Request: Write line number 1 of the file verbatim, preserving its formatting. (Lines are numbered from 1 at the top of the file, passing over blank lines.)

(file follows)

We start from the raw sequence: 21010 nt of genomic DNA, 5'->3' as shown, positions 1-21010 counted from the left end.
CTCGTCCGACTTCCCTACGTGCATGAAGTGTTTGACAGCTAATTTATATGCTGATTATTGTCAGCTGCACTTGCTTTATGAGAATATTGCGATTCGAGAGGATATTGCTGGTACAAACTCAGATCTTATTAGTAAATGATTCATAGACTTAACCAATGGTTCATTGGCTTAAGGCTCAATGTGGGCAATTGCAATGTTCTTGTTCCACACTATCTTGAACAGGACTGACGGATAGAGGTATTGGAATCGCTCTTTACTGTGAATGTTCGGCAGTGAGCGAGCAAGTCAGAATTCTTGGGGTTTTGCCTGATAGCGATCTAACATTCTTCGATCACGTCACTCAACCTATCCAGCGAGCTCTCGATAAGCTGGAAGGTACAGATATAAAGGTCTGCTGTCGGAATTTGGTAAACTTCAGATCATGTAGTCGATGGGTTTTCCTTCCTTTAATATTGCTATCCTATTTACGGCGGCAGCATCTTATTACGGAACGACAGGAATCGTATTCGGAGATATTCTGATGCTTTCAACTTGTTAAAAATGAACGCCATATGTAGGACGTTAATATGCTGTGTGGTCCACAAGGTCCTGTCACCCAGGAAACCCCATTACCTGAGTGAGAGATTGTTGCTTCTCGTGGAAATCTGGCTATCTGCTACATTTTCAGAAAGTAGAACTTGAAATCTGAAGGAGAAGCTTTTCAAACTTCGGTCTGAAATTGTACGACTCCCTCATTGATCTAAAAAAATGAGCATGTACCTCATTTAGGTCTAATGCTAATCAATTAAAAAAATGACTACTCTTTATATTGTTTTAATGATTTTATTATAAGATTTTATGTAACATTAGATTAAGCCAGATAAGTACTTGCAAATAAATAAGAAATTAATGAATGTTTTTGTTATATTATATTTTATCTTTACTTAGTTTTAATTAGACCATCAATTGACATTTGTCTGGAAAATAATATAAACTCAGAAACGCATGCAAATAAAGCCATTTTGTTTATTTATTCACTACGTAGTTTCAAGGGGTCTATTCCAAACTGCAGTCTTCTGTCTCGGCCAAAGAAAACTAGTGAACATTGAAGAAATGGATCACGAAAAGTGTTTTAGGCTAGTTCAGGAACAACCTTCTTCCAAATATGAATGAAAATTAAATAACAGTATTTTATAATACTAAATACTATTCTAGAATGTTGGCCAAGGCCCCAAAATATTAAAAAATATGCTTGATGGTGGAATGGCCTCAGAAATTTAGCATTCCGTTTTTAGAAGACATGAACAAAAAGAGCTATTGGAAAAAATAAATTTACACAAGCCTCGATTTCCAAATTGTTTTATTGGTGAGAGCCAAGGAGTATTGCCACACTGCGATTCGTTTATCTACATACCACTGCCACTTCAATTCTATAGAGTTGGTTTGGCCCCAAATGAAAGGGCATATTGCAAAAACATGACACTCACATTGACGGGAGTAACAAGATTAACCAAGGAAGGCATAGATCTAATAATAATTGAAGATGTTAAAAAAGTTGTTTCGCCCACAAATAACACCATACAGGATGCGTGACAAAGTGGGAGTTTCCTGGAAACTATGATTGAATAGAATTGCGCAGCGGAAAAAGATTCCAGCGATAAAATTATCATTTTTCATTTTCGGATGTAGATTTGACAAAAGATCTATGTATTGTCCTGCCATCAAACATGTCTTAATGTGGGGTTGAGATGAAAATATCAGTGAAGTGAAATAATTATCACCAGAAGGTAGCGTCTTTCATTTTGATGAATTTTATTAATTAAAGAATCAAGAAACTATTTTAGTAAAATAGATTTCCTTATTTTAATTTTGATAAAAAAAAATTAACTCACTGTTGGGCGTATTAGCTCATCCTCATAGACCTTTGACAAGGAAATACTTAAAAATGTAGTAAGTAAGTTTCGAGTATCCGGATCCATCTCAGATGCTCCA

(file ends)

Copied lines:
We start from the raw sequence: 21010 nt of genomic DNA, 5'->3' as shown, positions 1-21010 counted from the left end.